When a C Isn’t Good Enough

“Data show that students who earn C’s in foundational courses are much less likely to graduate. As a result, U of Arizona may require some C students to repeat a course.”

There is also a high correlation between ACT/SAT scores and college completion/success rates. 

For freshmen taking writing composition at the University of Arizona, receiving a C at the end of the semester may no longer warrant a sigh of relief.

Instead, some of them may have to repeat the class.

Two years ago, Arizona hired Civitas, an education technology company that uses predictive analytics, to track student behavior in an effort to boost student graduation rates. One finding jumped out: students’ performance in commonly required courses was linked to whether they would graduate or drop out.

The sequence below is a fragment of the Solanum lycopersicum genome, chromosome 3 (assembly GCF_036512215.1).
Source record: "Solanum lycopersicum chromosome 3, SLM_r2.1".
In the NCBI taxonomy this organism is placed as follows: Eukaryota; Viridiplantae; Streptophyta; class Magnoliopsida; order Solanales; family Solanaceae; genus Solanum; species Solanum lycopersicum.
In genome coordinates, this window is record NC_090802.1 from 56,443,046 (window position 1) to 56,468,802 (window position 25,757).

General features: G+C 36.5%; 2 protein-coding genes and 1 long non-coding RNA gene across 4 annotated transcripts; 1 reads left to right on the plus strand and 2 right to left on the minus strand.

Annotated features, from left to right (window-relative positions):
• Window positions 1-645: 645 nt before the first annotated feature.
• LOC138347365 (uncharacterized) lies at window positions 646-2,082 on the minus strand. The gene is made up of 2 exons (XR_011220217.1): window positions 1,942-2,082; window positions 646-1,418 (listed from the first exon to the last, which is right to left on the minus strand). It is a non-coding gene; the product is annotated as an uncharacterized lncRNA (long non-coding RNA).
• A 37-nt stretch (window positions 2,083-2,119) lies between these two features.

For instance, students at the university who earned an A or a B in an introductory English composition and rhetoric course had a 67 percent chance of graduating, a figure calculated by predictive models of actual graduation numbers. But if they received a C in the required course, students only had a 48 percent chance to graduate — a difference of nearly 20 percentage points.

The university had considered the course to be low risk. Most students in English composition (81 percent) persist into the next semester. But the data convinced university officials that success in the course was vital in predicting whether students were likely to graduate.

This is easy to fix: just inflate the grades so that the students are smarter. </sarcasm>